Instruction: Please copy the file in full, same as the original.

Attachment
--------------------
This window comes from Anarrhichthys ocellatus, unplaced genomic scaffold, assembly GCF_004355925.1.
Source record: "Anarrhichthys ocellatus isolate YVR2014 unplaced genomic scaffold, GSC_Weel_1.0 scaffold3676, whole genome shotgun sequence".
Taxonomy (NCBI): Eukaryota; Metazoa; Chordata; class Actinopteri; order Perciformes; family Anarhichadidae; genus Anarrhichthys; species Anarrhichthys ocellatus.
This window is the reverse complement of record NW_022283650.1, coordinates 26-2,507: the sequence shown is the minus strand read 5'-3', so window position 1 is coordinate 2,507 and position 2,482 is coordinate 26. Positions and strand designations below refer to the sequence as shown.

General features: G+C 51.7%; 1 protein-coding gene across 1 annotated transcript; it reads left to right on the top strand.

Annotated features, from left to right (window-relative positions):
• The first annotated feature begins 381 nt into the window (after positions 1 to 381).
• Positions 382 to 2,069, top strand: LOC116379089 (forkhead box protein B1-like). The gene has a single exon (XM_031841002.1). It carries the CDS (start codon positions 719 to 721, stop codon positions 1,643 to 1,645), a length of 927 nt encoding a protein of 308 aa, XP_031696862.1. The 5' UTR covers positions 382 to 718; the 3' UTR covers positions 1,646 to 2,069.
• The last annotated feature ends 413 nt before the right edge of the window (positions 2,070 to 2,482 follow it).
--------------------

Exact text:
This window comes from Anarrhichthys ocellatus, unplaced genomic scaffold, assembly GCF_004355925.1.
Source record: "Anarrhichthys ocellatus isolate YVR2014 unplaced genomic scaffold, GSC_Weel_1.0 scaffold3676, whole genome shotgun sequence".
Taxonomy (NCBI): Eukaryota; Metazoa; Chordata; class Actinopteri; order Perciformes; family Anarhichadidae; genus Anarrhichthys; species Anarrhichthys ocellatus.
This window is the reverse complement of record NW_022283650.1, coordinates 26-2,507: the sequence shown is the minus strand read 5'-3', so window position 1 is coordinate 2,507 and position 2,482 is coordinate 26. Positions and strand designations below refer to the sequence as shown.

General features: G+C 51.7%; 1 protein-coding gene across 1 annotated transcript; it reads left to right on the top strand.

Annotated features, from left to right (window-relative positions):
• The first annotated feature begins 381 nt into the window (after positions 1 to 381).
• Positions 382 to 2,069, top strand: LOC116379089 (forkhead box protein B1-like). The gene has a single exon (XM_031841002.1). It carries the CDS (start codon positions 719 to 721, stop codon positions 1,643 to 1,645), a length of 927 nt encoding a protein of 308 aa, XP_031696862.1. The 5' UTR covers positions 382 to 718; the 3' UTR covers positions 1,646 to 2,069.
• The last annotated feature ends 413 nt before the right edge of the window (positions 2,070 to 2,482 follow it).